Friday, May 06, 2005

Strange Views of ID Proponents

The sham hearings on evolution by the Kansas Board of Education have begun. Josh Funk reports on the first day in the Wichita Eagle. Unfortunately he doens't mention the strange views of the two star witnesses William Harris and Jonathon Wells.

Now if Harris was consistent, he would argue that high school science texts should make room for alternative theories like Christian science. He's the author of a "study" which pruports to scientifically show that prayer causes medical outcomes. Here's a critique of the Harris prayer study.

But Harris is mainstream compared to Jonathon Wells, a follower of Rev. Moon's cult. Ed Brayton has the dirt on his Dispatches from the Culture Wars blog.

One of the most prominent advocates of Intelligent Design Creationism is Jonathan Wells, author of Icons of Evolution. He has a PhD in molecular biology from Berkeley. Let me give you a textbook example of saying one thing to the public and another to one's fellow travelers. In the introduction to Icons of Evolution, Wells wrote:

During my years as a physical science undergraduate and biology graduate student at the University of California, Berkeley, I believed almost everything I read in my textbooks. I knew that the books contained a few misprints and minor factual errors, and I was skeptical of philosophical claims that went beyond the evidence, but I thought that most of what I was being taught was substantially true.
He claims this quite often, that he was an evolutionist all through grad school, but eventually he was convinced solely by the biological evidence that evolution was false. Now, what does he say to his fellow travelers? Quite the contrary:
Father's words, my studies, and my prayers convinced me that I should devote my life to destroying Darwinism, just as many of my fellow Unificationists had already devoted their lives to destroying Marxism. When Father chose me (along with about a dozen other seminary graduates) to enter a Ph.D. program in 1978, I welcomed the opportunity to prepare myself for battle.
The reference to "Father" in this is to none other than our friend, Reverend Moon. Yes, Wells is a Moonie. And as far back as 1976, he tells his fellow Moonies, he had already dedicated his life to "destroying Darwinism" at Moon's urging.

UPDATE I should have read the editorial page. Randy Schofield really nailed it.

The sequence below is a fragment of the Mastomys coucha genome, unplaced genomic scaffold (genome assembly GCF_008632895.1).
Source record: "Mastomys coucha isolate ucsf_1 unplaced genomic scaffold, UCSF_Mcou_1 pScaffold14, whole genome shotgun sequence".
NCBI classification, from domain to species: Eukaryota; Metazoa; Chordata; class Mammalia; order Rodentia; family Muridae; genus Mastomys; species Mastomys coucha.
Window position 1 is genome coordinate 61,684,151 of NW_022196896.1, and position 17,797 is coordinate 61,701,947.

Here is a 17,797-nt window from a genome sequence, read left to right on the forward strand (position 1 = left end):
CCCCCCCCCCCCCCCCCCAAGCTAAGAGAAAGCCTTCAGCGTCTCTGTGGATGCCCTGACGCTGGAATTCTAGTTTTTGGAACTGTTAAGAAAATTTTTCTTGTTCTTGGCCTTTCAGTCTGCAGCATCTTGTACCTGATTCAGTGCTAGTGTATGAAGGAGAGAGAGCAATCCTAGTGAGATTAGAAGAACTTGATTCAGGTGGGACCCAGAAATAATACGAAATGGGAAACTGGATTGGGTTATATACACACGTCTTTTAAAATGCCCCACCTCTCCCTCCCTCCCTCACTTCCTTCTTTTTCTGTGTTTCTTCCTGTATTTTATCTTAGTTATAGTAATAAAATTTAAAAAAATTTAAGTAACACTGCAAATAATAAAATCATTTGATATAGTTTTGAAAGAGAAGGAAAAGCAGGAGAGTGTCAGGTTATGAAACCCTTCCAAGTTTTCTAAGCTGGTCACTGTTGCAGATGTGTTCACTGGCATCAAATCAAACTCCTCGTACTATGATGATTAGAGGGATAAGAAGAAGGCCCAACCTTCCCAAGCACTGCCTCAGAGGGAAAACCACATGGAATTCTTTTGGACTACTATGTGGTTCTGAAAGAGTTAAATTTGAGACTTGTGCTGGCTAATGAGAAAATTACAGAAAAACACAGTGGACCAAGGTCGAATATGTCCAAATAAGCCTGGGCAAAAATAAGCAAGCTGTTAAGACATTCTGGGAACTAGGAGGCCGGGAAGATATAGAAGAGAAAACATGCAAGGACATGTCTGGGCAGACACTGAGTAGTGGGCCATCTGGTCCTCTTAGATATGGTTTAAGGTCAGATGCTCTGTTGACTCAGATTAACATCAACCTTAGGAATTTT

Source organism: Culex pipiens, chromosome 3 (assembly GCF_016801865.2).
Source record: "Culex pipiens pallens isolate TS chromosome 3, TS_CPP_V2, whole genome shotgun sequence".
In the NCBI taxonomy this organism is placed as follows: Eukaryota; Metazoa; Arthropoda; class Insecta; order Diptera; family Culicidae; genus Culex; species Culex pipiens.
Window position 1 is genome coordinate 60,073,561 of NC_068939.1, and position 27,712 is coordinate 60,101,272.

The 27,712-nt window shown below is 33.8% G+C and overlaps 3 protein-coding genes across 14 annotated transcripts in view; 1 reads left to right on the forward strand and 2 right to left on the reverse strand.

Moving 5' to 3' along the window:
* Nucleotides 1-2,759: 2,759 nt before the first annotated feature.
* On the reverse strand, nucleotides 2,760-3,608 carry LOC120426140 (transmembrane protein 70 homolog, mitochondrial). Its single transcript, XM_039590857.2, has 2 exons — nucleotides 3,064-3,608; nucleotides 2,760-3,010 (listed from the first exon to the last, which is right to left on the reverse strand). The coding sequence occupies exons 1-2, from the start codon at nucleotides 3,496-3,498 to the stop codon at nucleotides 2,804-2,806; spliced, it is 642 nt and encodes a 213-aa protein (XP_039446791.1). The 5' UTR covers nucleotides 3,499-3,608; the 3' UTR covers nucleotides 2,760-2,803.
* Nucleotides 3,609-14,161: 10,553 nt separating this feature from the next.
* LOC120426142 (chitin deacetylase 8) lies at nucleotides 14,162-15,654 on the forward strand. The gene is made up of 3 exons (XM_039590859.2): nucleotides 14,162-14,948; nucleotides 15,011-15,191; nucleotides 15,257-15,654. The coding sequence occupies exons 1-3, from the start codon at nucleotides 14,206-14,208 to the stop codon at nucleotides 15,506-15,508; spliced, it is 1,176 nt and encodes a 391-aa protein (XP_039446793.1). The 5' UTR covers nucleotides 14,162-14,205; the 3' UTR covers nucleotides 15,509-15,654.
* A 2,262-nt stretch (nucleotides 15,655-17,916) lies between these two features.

First up was William Harris, a Kansas City ID supporter who expounded on the evolution of his religious faith. He began auspiciously by telling the audience that during his Ph.D. work in college he read the Bible and "my whole world changed."

Um, excuse me, but is this the science standards hearings or "The 700 Club"?

His credentials include being a leading researcher on fish oil supplements. He also, at Calvert's prodding, revealed that he was "part of a small rock and roll band."

Roll over, Darwin.

Calvert hovered over him, beaming like a proud headmaster as his star pupil rattled off answers about the atheistic evils of the Humanist Manifesto III, "philosophical naturalism" and other straw men.

He presented the DNA code as evidence of design. Who was this designer? Harris coyly refused to speak for science on this point, although he allowed that, "I believe it to be the God of the Bible."

on Wells

Jonathan Wells, the afternoon's star ID witness, is (scratch, scratch) a Moonie who once wrote that it was partly the Rev. Sun Myung Moon's religious dogma that prompted him to pursue a science Ph.D. and set out to "devote my life to destroying Darwinism."

But he echoed the other witnesses in admitting that intelligent design was a "young theory" that wasn't ready for classrooms.

"Most scientists disagree with me," he said flatly of his evolution criticisms.

So why is Kansas listening to him for advice on the state science standards?

Under questioning, ID looked less and less like a theory that was ready for prime time.



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